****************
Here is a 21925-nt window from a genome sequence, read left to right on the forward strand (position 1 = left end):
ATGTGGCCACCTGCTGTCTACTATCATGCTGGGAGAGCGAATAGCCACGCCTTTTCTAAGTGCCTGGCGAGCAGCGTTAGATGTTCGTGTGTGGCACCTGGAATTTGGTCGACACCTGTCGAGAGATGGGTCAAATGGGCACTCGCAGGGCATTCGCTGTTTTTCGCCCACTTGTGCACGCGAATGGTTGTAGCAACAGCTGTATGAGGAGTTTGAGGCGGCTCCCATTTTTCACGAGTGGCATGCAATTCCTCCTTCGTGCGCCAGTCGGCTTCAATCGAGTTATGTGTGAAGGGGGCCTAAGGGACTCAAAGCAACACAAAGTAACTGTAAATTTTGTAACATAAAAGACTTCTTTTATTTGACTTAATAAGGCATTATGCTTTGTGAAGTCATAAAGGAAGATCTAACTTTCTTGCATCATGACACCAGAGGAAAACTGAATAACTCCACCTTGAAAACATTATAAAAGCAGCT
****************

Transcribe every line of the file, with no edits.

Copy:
Here is a 21925-nt window from a genome sequence, read left to right on the forward strand (position 1 = left end):
ATGTGGCCACCTGCTGTCTACTATCATGCTGGGAGAGCGAATAGCCACGCCTTTTCTAAGTGCCTGGCGAGCAGCGTTAGATGTTCGTGTGTGGCACCTGGAATTTGGTCGACACCTGTCGAGAGATGGGTCAAATGGGCACTCGCAGGGCATTCGCTGTTTTTCGCCCACTTGTGCACGCGAATGGTTGTAGCAACAGCTGTATGAGGAGTTTGAGGCGGCTCCCATTTTTCACGAGTGGCATGCAATTCCTCCTTCGTGCGCCAGTCGGCTTCAATCGAGTTATGTGTGAAGGGGGCCTAAGGGACTCAAAGCAACACAAAGTAACTGTAAATTTTGTAACATAAAAGACTTCTTTTATTTGACTTAATAAGGCATTATGCTTTGTGAAGTCATAAAGGAAGATCTAACTTTCTTGCATCATGACACCAGAGGAAAACTGAATAACTCCACCTTGAAAACATTATAAAAGCAGCT